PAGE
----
Company Updates

Controversial Condiments: A Dip Dive into America’s Love / Hate Relationship with Saucy Spreads

A BLT without mayo?

A Chicago hot dog without mustard? 

Fries without ketchup? 

No. Thank. You. All too often, these American classics get all the glory on their own, but it’s the condiments that really bring the flavors and textures to life and ultimately make or break a dish. 

Relish in this: according to a recent Instacart survey of 2,013 Americans conducted online by The Harris Poll, 31% of Americans would never eat a dry sandwich. 

However, when it comes to Americans and condiments…it’s complicated. To better understand the nitpicky needs and questionable quirks people have with condiments, we analyzed Instacart marketplace sales trends and The Harris Poll survey responses from more than 2,000 Americans nationwide*.

Let’s get saucy…These are the sauces, relishes, dressings, and spreads that Americans from the largest U.S. cities love to slather onto their sandwiches, dollop over their eggs, and squeeze onto their hot dogs. 

America’s most hated condiments. With love comes hate. In the Instacart survey conducted online by The Harris Poll, we asked Americans which condiment they “hate with a passion,” and the results are spicy. 

Despite hot sauce showing up as the most popular condiment across many U.S. cities according to purchase data (we delivered enough to fill nearly 14,000 kiddie pools over the past year), 24% of Americans in our survey indicated that they “hate hot sauce with a passion.” Here’s how the rest of the condiment aisle stacks up: 

In addition, survey data reveals that hatred for certain condiments may be related to your age:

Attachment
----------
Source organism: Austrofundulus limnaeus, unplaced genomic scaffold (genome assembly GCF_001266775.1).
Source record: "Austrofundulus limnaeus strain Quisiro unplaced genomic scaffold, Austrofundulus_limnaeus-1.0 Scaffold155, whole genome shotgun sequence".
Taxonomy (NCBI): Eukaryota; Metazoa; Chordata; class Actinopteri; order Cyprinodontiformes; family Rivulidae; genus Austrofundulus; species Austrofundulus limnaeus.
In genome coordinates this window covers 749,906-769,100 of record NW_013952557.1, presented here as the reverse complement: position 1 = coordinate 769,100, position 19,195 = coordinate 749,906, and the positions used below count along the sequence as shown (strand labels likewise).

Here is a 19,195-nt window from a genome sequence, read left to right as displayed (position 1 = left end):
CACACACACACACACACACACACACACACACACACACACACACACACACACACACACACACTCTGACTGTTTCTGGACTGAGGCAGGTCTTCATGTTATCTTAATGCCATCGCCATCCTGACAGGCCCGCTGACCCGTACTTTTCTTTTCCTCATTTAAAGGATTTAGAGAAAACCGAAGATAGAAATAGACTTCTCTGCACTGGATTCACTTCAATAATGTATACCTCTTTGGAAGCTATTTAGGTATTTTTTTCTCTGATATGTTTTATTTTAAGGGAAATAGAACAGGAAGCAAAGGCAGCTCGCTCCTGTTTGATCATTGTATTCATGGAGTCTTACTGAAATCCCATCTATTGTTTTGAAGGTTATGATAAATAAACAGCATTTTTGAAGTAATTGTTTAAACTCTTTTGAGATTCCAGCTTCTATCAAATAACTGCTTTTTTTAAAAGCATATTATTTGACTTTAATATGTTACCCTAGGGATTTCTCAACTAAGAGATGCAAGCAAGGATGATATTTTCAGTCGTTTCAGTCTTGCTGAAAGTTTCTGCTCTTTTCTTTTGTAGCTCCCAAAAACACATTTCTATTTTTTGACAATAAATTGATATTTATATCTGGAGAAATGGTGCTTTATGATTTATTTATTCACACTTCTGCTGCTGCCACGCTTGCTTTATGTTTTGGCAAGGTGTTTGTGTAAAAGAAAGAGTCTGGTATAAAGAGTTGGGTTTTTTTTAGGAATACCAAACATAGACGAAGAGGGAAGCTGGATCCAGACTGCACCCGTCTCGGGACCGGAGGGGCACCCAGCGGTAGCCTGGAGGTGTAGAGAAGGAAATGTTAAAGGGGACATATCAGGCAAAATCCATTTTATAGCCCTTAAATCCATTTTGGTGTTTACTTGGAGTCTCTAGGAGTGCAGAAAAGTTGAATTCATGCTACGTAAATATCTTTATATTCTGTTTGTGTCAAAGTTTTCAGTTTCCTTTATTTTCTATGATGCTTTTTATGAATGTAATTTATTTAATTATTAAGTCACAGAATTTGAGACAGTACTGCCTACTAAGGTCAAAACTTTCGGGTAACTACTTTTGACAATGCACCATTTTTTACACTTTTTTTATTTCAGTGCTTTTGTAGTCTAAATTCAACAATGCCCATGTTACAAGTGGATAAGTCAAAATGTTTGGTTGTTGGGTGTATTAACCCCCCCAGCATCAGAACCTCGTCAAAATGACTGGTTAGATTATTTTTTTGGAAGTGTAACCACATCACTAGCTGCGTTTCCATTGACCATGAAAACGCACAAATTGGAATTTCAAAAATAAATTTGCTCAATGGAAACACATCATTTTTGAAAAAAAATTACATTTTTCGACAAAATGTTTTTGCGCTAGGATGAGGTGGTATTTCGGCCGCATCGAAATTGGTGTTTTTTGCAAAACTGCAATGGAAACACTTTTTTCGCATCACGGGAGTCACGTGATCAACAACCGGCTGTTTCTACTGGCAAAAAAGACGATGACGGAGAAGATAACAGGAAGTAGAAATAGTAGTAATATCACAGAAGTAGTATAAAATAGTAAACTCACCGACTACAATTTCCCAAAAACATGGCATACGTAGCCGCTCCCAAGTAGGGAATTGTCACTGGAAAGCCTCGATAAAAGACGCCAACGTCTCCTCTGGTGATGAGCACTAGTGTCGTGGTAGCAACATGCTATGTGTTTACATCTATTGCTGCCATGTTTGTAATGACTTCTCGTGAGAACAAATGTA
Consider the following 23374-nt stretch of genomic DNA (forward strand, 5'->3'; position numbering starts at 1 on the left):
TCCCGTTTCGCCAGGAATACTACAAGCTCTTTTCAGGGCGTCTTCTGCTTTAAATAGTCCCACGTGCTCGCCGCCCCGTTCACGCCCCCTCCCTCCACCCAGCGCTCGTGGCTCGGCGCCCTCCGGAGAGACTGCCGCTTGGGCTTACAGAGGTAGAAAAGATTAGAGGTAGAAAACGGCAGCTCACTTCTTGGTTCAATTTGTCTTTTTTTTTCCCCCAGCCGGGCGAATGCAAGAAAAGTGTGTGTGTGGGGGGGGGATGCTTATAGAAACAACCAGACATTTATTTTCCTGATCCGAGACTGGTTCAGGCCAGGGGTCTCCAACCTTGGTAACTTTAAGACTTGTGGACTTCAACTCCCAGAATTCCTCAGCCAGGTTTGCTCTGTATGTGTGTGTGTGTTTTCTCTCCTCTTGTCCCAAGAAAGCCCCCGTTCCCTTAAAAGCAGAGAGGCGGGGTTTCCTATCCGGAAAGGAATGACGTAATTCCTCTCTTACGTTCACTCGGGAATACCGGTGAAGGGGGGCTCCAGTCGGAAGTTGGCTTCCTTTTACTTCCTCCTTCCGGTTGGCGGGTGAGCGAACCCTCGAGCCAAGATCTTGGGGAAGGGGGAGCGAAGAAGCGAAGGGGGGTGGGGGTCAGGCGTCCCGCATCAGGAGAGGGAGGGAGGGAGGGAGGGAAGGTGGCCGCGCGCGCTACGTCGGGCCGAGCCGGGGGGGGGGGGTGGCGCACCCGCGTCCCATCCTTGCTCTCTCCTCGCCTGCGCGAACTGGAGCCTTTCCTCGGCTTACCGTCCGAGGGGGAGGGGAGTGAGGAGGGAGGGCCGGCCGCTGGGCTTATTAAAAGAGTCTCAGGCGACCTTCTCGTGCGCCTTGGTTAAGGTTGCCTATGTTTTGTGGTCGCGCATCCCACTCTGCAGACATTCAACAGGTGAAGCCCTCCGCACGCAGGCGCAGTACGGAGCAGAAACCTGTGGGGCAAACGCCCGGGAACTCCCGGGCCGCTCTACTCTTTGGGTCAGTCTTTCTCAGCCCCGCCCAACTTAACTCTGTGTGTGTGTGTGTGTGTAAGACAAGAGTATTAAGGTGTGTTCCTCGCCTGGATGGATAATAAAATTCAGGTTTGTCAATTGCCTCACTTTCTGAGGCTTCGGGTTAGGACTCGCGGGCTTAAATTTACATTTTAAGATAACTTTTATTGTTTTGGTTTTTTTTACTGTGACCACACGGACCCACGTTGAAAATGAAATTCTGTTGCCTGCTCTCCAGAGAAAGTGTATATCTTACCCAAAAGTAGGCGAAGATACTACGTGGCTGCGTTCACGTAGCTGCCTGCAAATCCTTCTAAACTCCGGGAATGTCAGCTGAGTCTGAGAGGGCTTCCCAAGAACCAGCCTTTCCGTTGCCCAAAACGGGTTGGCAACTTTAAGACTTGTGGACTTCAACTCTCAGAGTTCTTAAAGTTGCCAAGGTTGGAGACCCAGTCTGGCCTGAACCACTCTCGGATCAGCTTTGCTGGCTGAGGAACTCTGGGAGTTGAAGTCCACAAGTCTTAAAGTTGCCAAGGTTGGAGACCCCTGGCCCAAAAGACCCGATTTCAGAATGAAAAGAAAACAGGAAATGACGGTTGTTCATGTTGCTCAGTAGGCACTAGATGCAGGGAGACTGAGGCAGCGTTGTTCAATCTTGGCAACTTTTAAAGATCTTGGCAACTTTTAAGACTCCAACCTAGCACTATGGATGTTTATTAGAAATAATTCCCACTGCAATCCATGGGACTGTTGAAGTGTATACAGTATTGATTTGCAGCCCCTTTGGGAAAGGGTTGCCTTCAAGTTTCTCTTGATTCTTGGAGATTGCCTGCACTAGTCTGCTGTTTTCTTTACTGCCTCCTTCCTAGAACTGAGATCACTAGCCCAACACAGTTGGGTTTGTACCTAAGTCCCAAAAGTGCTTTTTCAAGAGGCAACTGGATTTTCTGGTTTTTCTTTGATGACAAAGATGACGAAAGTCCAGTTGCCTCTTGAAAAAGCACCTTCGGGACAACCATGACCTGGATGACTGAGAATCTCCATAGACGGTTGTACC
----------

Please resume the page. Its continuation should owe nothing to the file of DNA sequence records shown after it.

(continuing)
• Mustard: too cheugy for Gen Z. Mustard tops the list of condiments Gen-Zers (ages 18-24) say they hate with a passion (37%).
  • Fickle for pickles. Relish tops the list of condiments Millennials (ages 25-40) say they hate with a passion (28%).
  • With age comes…a mild palate. Hot sauce tops the list of condiments Gen-Xers (ages 41-56) and Boomers (ages 57-75) say they hate with a passion (24% each).

Don’t do *THIS* at the table. When it comes to breaking bread with others, many people are self-conscious about indulging in their unique condiment preferences. Among those Americans who sometimes put ketchup on their mac n’ cheese, nearly half (48%) say they would feel self-conscious doing so in front of other people. 

While there’s no wrong way to enjoy a condiment, there are some ways that are more embarrassing than others. Here are some other condiment guilty pleasures with the percentage of people who indulge, saying they would feel self-conscious doing so in front of others:

  • Dipping fries in mayonnaise: 34%
  • Making fruit salad with mayonnaise: 30% 
  • Putting ketchup on eggs: 24% 
  • Putting ranch dressing on pizza: 23% 

This or that: condiments edition. As we uncovered condiment preferences by region, we learned that certain condiments are extremely polarizing, with a strong preference for one condiment likely influencing others.